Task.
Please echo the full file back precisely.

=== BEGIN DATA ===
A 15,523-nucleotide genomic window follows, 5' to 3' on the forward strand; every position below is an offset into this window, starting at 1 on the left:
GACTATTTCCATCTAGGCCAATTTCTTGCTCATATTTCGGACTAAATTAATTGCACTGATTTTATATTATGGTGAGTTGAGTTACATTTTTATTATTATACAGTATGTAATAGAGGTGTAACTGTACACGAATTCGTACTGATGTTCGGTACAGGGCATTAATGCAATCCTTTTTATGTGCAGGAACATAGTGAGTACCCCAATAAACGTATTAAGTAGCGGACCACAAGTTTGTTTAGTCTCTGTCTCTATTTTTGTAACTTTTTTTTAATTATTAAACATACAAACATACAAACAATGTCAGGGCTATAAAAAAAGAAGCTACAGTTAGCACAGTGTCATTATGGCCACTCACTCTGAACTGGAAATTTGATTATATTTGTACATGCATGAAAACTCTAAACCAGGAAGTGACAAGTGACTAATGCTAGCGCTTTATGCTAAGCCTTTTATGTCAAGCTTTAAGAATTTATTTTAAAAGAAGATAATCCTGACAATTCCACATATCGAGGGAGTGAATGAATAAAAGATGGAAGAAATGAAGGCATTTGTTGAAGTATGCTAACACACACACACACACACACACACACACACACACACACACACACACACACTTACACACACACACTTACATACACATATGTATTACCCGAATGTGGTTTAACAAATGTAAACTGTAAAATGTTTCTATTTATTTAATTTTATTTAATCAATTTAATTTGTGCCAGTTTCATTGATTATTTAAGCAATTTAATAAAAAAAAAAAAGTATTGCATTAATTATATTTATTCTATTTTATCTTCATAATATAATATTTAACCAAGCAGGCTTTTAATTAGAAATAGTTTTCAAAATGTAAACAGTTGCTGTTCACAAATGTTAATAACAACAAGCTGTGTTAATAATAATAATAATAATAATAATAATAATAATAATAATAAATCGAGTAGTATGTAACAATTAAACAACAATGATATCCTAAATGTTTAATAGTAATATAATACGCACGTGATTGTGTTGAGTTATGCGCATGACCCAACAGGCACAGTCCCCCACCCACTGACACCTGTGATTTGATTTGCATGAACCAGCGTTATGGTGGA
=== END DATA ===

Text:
A 15,523-nucleotide genomic window follows, 5' to 3' on the forward strand; every position below is an offset into this window, starting at 1 on the left:
GACTATTTCCATCTAGGCCAATTTCTTGCTCATATTTCGGACTAAATTAATTGCACTGATTTTATATTATGGTGAGTTGAGTTACATTTTTATTATTATACAGTATGTAATAGAGGTGTAACTGTACACGAATTCGTACTGATGTTCGGTACAGGGCATTAATGCAATCCTTTTTATGTGCAGGAACATAGTGAGTACCCCAATAAACGTATTAAGTAGCGGACCACAAGTTTGTTTAGTCTCTGTCTCTATTTTTGTAACTTTTTTTTAATTATTAAACATACAAACATACAAACAATGTCAGGGCTATAAAAAAAGAAGCTACAGTTAGCACAGTGTCATTATGGCCACTCACTCTGAACTGGAAATTTGATTATATTTGTACATGCATGAAAACTCTAAACCAGGAAGTGACAAGTGACTAATGCTAGCGCTTTATGCTAAGCCTTTTATGTCAAGCTTTAAGAATTTATTTTAAAAGAAGATAATCCTGACAATTCCACATATCGAGGGAGTGAATGAATAAAAGATGGAAGAAATGAAGGCATTTGTTGAAGTATGCTAACACACACACACACACACACACACACACACACACACACACACACACACACTTACACACACACACTTACATACACATATGTATTACCCGAATGTGGTTTAACAAATGTAAACTGTAAAATGTTTCTATTTATTTAATTTTATTTAATCAATTTAATTTGTGCCAGTTTCATTGATTATTTAAGCAATTTAATAAAAAAAAAAAAGTATTGCATTAATTATATTTATTCTATTTTATCTTCATAATATAATATTTAACCAAGCAGGCTTTTAATTAGAAATAGTTTTCAAAATGTAAACAGTTGCTGTTCACAAATGTTAATAACAACAAGCTGTGTTAATAATAATAATAATAATAATAATAATAATAATAATAATAAATCGAGTAGTATGTAACAATTAAACAACAATGATATCCTAAATGTTTAATAGTAATATAATACGCACGTGATTGTGTTGAGTTATGCGCATGACCCAACAGGCACAGTCCCCCACCCACTGACACCTGTGATTTGATTTGCATGAACCAGCGTTATGGTGGA